No thanks, I don’t want an anorak but…

(Okay Calf, I give in. This one’s for you…)

Last week I was going into London to ‘do lunch’ (like you do…) and as I rocked up onto the platform at Milton Keynes there were two train options. On my left was the 11.41 (oh yeah, I know the times…I am one step away from a kagool and a notebook) that only had two stops until Euston. On my right was the 11.47 – the slow train – that had about ten. I looked from one to the other and then got a cappuccino and thought some more. Which one to get? In the end I asked how long the slow train took and the ticket man told me an hour and ten minutes. If I took that one, I’d be late for my meeting.

I clearly must have looked miserable with this realisation because he grinned and said, “Don’t worry, love. (note – he didn’t actually say ‘love’ – I just made that bit up. Artistic license) the 11.41 will get you there in no time.”

I looked at him as if he were mad and said. “But I don’t want to get there in no time. I like the journey.” After that, to be fair, it was his turn to look at me as if I was mad. And maybe I am a bit, because it was with a heavy heart that I got onto the 45 minute train feeling slightly cheated.

You see, I’ve come to realise that I love trains. Not in a make, model and serial number kind of way (dear god, if that ever happens just give me a gentle shove over the platform edge), but I love the whole business of travelling on them. Not only is there the thinking time they allow just staring out of the window as the country rushes by, but there’s a great sense of purpose to them. People are ‘going places’ on trains and there’s an excitement about that. Most people are aimless. They drift through life as if it almost doesn’t matter. I like things that have a purpose – that are headed somewhere. Trains are the epitome of that.

When I was a kid and we’d go up to Edinburgh to visit the relatives, I loved standing in the draughty chill of Waverley Station watching the platforms while waiting to be told which one was ours.  I liked watching the people. Everyone was doing something, going somewhere – every passenger was a story. Everyone had a purpose, whether dragging suitcases or children or simply carrying a briefcase. The air hums with energy in train stations, a kind you just can’t get anywhere else.

Clocks. There’s another thing. Clocks are big in train stations because time is important there. Knowing exactly what time it is is imperative at a station. Sometimes I think we all need train station clocks standing in the middle of our houses just to remind us of how time is passing and we need to make the most of every moment. I have one of those clocks in my head – a huge white face with those roman numerals stabbed at by relentless iron hands. Sometimes I’m sure I can hear it ticking, and it often lacks the optimism of the station clocks. Station clocks smile. I’m going to try to make mine smile too from now on. The world is too full of wonderful things for negativity.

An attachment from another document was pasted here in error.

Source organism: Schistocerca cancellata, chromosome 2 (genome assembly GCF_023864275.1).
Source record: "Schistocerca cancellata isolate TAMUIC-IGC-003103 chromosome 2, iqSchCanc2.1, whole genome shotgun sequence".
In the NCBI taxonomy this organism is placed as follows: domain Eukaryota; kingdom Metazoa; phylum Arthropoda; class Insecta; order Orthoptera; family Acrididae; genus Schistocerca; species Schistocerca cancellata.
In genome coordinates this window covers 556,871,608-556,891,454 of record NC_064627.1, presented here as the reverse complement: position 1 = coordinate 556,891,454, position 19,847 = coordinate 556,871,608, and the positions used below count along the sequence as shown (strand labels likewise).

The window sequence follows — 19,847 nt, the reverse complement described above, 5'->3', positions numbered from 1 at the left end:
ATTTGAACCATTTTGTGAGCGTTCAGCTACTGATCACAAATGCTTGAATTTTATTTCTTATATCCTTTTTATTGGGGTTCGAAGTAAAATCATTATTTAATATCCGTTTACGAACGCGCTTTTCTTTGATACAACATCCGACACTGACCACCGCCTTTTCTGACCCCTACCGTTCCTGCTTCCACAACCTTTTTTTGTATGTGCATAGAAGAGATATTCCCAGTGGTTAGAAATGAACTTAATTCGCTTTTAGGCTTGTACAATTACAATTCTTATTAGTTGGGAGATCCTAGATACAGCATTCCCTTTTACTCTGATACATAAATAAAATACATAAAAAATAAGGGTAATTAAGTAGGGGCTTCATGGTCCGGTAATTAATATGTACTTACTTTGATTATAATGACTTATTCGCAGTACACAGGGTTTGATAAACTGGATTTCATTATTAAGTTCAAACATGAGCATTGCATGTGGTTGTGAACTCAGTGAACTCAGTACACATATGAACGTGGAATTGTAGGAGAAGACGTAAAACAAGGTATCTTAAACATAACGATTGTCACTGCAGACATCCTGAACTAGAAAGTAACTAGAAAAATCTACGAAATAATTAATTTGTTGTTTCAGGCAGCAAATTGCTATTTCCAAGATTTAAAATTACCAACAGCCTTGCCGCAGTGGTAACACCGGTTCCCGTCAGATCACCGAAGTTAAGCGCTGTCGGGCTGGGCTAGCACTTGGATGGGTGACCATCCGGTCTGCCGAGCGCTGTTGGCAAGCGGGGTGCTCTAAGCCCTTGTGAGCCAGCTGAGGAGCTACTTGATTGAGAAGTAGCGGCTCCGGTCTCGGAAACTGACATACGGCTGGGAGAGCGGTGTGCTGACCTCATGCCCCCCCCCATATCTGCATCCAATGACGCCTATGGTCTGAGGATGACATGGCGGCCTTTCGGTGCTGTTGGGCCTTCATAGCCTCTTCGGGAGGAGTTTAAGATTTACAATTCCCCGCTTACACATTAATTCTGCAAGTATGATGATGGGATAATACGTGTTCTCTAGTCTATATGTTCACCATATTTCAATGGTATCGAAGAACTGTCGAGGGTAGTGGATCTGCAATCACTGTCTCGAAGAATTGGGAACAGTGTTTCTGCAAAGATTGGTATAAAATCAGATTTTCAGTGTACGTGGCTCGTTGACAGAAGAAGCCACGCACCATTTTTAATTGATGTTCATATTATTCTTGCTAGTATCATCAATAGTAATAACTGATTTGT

Now I know there is an argument that airports have the same vibe as train stations. Not for me. Number one – travelling by plane always holds that fear of falling to one’s smashed up death from 32,000 feet. (Note: Not exploding or dying – but FALLING. Takes a long time to fall from 32, 000 feet. That’s several minutes thinking time that I can do without.) Number two: there is just too much stress. Passport control, did you pack your own bag (like I’d tell you if I didn’t??), body search..waiting. And then just strap in and sit there – no trees, no stops, no people on phones to listen to. Just an awful lot of impatience.

There’s no impatience on a train – not for me. I know I’m going somewhere – I have a purpose – and if I take the slow train I get to look out at all the stations and see who’s getting on and off. Check out the new faces. Listen to their chat and imagine their lives. Look out the window again and put the faces to the houses. Think about stuff some more and let all the fields drift into one. All the while knowing that I’m  getting where I want to go, but I’m not missing anything as I go.

Some people are fast train people. Maybe that’s how they live their lives too. Get on and only  have one stop before the end of the line.  Not for me. I’m well aware of that big clock ticking away at the station, but I’m determined to enjoy the journey. There’s the odd breakdown on the way that frustrates, but you know the engine will get going again. Rain will turn to sunshine as you pull in somewhere and someone interesting gets on just before the doors shut.

I’m going back into town on Thursday to go drinking/eating with a crime writer..(I have a worrying feeling they drink as much as the horror crew…). This time I think I’ll leave home early enough to get the slow train and enjoy the ride.

SP x

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About sarah

Writer of supernatural and crime fiction for Gollancz in the UK. I've written six horror novels and my first thriller, A Matter of Blood, wa View all posts by sarah

2 responses to “No thanks, I don’t want an anorak but…

  • Graeme Carter

    Thanks Pinsy! 🙂 x

  • Mark

    Brilliant entry. I love looking out of the windows as the houses whizz by, watching people going about their everyday lives, knowing that for a few seconds I was part of theirs and they were part of mine. My little boy loves trains too, so a fair few of my recent journeys have been less than got-something-to-do about them.

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